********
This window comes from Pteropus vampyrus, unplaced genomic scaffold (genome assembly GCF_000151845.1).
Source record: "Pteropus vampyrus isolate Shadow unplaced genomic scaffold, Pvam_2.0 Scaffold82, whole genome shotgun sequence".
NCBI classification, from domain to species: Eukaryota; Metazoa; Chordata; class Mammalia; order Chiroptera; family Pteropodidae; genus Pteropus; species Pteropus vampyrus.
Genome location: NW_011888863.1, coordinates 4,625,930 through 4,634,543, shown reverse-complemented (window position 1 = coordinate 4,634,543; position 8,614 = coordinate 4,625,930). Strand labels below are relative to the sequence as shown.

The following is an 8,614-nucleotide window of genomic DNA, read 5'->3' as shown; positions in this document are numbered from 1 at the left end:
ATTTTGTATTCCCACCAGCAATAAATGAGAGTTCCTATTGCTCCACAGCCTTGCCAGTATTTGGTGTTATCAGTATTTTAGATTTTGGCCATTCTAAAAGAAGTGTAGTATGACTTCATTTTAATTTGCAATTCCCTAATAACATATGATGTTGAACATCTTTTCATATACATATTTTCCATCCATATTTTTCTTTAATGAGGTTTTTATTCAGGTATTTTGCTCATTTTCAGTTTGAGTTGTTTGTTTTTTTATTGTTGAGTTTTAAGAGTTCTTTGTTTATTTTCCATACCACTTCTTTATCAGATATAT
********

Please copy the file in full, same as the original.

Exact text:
This window comes from Pteropus vampyrus, unplaced genomic scaffold (genome assembly GCF_000151845.1).
Source record: "Pteropus vampyrus isolate Shadow unplaced genomic scaffold, Pvam_2.0 Scaffold82, whole genome shotgun sequence".
NCBI classification, from domain to species: Eukaryota; Metazoa; Chordata; class Mammalia; order Chiroptera; family Pteropodidae; genus Pteropus; species Pteropus vampyrus.
Genome location: NW_011888863.1, coordinates 4,625,930 through 4,634,543, shown reverse-complemented (window position 1 = coordinate 4,634,543; position 8,614 = coordinate 4,625,930). Strand labels below are relative to the sequence as shown.

The following is an 8,614-nucleotide window of genomic DNA, read 5'->3' as shown; positions in this document are numbered from 1 at the left end:
ATTTTGTATTCCCACCAGCAATAAATGAGAGTTCCTATTGCTCCACAGCCTTGCCAGTATTTGGTGTTATCAGTATTTTAGATTTTGGCCATTCTAAAAGAAGTGTAGTATGACTTCATTTTAATTTGCAATTCCCTAATAACATATGATGTTGAACATCTTTTCATATACATATTTTCCATCCATATTTTTCTTTAATGAGGTTTTTATTCAGGTATTTTGCTCATTTTCAGTTTGAGTTGTTTGTTTTTTTATTGTTGAGTTTTAAGAGTTCTTTGTTTATTTTCCATACCACTTCTTTATCAGATATAT